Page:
“To list the things that help producers get more for their cattle, a vaccination program would be first, and statistics prove this.  These numbers are based on price averages and research and varies from state to state, but in general VAC 34 adds $2.58 cwt or about $15.48 per head; VAC 45 adds $7.51 cwt or about $45.06 per head, and VAC 60 adds $7.92 cwt or $47.52 per head,” he explains.

“Second, NHTC (Non Hormone Treated Cattle, which includes Age/Source Verification) adds $19.00/head,” he says.  

“Third, the all-natural, source-verified cattle bring an additional premium.  This might be a program like IMI Global, Angus Link or GAP 4 (which addresses animal welfare). These programs can add $32.00 per head (and the cattle have to be third-party-verified for this).  In our area this number can be even higher.  Last year it was $21 cwt more that feedlots would pay just for GAP 4 cattle.”  In these programs they come audit the ranch and have the paperwork in order.  This all comes back to the housewife wanting to know that the cattle were cared for and healthy.

“Fourth, BQA Certified adds about $3.00 per head, and fifth, progressive genetics adds $7.00 per head,” he says.

In addition, the weight of the calves and when they go to market is also important.  “The ones that come earlier in the fall, such as October, and are heavier—and will fit the March-April-early May market—and have VAC 45 and all these other programs will often top the market.  Even if they are heavier, those calves will bring the same price per pound as a 550-575 weight calf.  They finish quicker in the feedlot, and the market is better during this time period,” says Whitworth.

Producers who can sell heavy, weaned calves in early to mid-October often do best.  They outsell everything, because of when the kill date hits in April.  The 550-weight calves coming in November are often hardest to sell because that’s when most calves are being sold.  Some people might want to calve earlier and have calves ready to sell quicker in the fall, or calve later, to have calves that will go into a yearling program and sell in the spring,” he says.

But regardless of the weight and age, if calves have all these programs, they will top the market whenever you sell them.  “Those programs (and records) will stay with them.  Many backgrounders are getting hooked on these program cattle.  They have to pay a little more for them, but there’s even more premium when they send them on to the feedlot as yearlings.  The paperwork transfers to the new owner and eventually ends up in the packer’s hands.”  There is buyer confidence all the way through.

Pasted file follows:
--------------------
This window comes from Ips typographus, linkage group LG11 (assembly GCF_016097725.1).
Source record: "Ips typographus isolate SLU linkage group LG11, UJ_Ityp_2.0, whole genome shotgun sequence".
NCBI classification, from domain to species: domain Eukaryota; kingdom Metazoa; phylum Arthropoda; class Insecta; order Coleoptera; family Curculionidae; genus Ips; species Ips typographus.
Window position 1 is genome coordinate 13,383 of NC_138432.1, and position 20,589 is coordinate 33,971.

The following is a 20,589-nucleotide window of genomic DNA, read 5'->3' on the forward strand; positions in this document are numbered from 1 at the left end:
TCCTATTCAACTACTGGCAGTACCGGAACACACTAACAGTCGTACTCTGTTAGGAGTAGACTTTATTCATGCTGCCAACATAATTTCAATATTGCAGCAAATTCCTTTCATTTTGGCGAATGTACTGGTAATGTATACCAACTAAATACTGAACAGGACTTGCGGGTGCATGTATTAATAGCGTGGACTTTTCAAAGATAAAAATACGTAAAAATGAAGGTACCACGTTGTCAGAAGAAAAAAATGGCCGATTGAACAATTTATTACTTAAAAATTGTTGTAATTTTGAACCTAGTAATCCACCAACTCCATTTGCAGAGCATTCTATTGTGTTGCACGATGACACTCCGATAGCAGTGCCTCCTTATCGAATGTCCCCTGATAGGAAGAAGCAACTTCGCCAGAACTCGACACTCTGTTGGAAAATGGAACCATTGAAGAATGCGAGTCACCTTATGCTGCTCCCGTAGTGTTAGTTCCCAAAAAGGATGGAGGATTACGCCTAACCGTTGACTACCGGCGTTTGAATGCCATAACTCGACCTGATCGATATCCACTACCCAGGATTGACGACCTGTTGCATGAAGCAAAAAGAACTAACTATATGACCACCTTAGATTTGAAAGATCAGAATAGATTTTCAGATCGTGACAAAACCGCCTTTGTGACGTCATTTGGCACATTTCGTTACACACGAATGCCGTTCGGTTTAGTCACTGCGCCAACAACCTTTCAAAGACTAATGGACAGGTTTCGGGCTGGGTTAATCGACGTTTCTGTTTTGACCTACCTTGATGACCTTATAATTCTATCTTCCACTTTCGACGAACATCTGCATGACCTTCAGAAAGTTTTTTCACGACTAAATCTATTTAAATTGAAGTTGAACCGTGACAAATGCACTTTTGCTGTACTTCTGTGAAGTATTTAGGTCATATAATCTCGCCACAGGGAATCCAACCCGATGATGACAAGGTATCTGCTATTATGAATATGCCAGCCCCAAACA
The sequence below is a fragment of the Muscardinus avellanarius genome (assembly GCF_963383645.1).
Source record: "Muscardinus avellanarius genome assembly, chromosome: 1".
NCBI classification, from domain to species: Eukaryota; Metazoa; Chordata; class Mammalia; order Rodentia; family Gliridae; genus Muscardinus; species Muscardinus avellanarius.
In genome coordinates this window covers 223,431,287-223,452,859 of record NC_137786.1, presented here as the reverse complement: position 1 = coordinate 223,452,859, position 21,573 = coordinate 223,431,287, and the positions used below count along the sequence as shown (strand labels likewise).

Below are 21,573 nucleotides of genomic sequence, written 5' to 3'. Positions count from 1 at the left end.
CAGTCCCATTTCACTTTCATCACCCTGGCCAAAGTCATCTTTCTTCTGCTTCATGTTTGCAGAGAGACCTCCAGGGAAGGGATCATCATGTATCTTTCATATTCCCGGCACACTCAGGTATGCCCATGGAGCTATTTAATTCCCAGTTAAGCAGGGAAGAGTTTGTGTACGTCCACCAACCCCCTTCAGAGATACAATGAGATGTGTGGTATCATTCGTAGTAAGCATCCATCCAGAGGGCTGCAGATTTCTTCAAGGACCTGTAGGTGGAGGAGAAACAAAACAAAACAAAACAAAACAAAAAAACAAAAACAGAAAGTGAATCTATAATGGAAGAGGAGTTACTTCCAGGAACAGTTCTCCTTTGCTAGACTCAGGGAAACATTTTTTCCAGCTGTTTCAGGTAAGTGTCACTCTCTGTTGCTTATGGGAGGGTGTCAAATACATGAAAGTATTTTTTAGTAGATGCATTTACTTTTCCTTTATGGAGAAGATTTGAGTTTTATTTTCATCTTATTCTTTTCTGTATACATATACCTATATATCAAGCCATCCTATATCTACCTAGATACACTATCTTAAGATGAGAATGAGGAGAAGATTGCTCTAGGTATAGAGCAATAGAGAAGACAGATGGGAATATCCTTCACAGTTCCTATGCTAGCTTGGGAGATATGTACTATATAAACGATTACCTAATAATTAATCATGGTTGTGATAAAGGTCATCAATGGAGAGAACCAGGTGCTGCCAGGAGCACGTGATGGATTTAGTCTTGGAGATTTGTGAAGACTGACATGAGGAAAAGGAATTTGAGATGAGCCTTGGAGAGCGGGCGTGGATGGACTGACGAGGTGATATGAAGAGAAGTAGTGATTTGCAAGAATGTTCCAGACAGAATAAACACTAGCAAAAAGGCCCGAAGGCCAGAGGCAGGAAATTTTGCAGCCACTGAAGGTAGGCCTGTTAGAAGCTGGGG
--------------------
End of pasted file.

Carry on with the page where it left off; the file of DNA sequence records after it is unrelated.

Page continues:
Some programs vary by region, but “common” cattle don’t bring enough money anymore, unless it’s a year when supplies are short and buyers are willing to bid on just about anything.  “Most years, you are better off  to get on the programs, and show you are working at it, and care that you raise a quality product.”  

Additional Benefits As Part Of A Co-Op
In addition to having a better market, the Southworth family says another benefit of being part of a cooperative like Country Natural Beef is the camaraderie.  “Finding ways to satisfy the needs of the consumer, in ways that benefit the consumer, the rancher, the land, and the cattle, are important to us,” Jack says.  This helps ranchers stay in business and continue to produce what the consumer wants to eat.

“We produce what they want, rather than producing what we want to sell.  There is a difference.  Years ago we’d just say here it is (take it or leave it).  We don’t do that anymore.  We try to listen to the consumer.  It started by marketing cattle as antibiotic-free.  Then there was antibiotic and hormone-free, natural, humane livestock handling (animal welfare certified) etc.”  

This creates more of a connection between the producer and consumer.  “I think it has increased the trust that consumers have in our beef products,” Jack says.

The only drawback he sees in being part of a group like this is that in a really hot market the stable pricing (with a co-op) can’t keep up with a quickly rising generic market.  This doesn’t happen very often, however.

“I tell my friends and fellow ranchers that I don’t mind missing the peak of the market, but I have to avoid the valleys.  Selling through a co-op protects me from the valleys, with a more consistent market, so if I don’t get the absolute peak, that’s fine.  With Country Natural Beef we establish our price based on cost of production and know we’ll get a fair price that’s fair to the consumer and fair to the rancher.”

He encourages ranchers to find some kind of partnership rather than simply taking calves to the auction or going with prices the buyers might offer for your calves when they come around and look at them.  

“One reason we’re in the beef industry is for quality of life; we enjoy raising cattle.  Selling on the generic market feels awfully lonely!  It’s a gamble, and you don’t have a long-term relationship with your buyer.  With Country Natural Beef we have relationships with our fellow ranchers, our feedlots, our packers, and with meat cutters who sell our beef at the store level.  This is a fulfilling life for us as ranchers.  We are part of a team and it beats the heck out of a smile and a thank-you and a check from the auction yard--because that’s just a one-time thing,” he says.